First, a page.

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What you need to understand about multi-state custody agreements

Divorce is hard enough as it is, but when you have to negotiate co-parenting obligations with an ex-spouse and you live in separate states, it can become even more difficult. That happens for a number of reasons, most of which are fairly obvious. Families that live a great distance from one another have communication difficulties, for starters. It can also be difficult to find a co-custody agreement that gives both parents balanced time, especially since schooling and other obligations tend to make a fifty-fifty split custody agreement difficult, if not impossible, to achieve.

If you or your ex are considering a move to another state as part of your divorce, these challenges can make coming to an agreement about custody quite difficult. Some of them can be resolved with a diligent parenting plan. For other aspects of cross-state custody, you may have to rely on the courts to decide.

Deciding where to bring up multi-state custody issues

Since only one state can issue a custody decree, the first step is determining which state should have jurisdiction. This is done with a couple criteria:

  • Home state: If your children have lived for six months or longer in their current state, or if they had lived for six months or longer before a recent move out of state by one parent, that state has jurisdiction as the home state.
  • Significant connections: The child should also have significant connections in the form of relationships with peers, community members, and mentors like teachers. This is often used when the home state criteria can not be used.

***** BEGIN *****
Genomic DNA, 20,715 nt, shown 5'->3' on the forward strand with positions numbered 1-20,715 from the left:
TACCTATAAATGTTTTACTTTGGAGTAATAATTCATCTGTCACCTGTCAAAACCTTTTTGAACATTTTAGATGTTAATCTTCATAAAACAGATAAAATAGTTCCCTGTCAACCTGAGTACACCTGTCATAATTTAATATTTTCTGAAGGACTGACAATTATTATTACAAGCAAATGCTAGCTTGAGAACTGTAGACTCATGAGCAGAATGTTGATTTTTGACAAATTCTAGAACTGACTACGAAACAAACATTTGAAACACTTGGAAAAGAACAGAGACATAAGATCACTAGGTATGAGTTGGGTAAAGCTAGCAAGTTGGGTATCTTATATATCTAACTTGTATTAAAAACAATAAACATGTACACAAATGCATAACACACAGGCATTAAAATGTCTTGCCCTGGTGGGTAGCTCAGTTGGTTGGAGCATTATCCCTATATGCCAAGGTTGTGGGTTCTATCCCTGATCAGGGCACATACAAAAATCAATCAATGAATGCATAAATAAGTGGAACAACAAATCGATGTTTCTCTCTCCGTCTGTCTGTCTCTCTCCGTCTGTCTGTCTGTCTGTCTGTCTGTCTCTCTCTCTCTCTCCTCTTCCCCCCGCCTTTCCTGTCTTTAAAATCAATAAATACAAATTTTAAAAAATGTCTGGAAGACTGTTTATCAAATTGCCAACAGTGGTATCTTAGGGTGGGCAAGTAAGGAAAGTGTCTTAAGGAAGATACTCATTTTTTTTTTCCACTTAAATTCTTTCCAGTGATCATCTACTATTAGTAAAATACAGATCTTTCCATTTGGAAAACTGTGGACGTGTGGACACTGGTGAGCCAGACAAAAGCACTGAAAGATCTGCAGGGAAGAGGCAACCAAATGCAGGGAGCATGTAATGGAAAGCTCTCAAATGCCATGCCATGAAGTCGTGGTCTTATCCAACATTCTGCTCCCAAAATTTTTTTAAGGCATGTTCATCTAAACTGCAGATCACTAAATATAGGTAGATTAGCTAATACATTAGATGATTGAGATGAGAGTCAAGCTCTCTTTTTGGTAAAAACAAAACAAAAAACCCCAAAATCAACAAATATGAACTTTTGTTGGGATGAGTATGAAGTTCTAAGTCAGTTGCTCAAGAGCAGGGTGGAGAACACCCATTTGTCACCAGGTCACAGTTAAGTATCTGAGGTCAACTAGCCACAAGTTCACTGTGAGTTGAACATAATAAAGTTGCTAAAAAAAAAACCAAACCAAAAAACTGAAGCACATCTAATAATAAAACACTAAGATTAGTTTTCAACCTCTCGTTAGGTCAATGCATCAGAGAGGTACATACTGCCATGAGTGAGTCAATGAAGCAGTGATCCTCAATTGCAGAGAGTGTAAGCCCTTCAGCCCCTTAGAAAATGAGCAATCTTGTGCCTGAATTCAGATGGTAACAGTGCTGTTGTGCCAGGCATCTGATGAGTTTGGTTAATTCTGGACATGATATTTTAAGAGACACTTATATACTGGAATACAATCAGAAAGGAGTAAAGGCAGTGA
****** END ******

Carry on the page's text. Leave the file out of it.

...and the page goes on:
Once the jurisdiction has been set, the custody process proceeds much like a standard custody hearing and negotiation process, complete with the requirement that the parents work out a detailed parenting plan that meets the state's requirements.

Relocating after a parenting plan is in place

Often, multi-state custody issues arise after a custody agreement has been in place for some time. This happens because people get new jobs or new opportunities, because they need to relocate to be near other extended family members, or for a variety of other reasons. When custody agreements need to be modified to take these circumstances into account, there are typically two routes. If the noncustodial spouse agrees to the custodial spouse moving with the child, then there is typically no issue. If that does not happen, though, then the court may need to revisit the issue of custody to make a final decision.

If you or your ex are planning a move and you are worried about how the change will impact your custody agreement, the best thing you can do is talk to a lawyer. An experienced family law attorney will be able to review the facts of your situation with you and provide advice.

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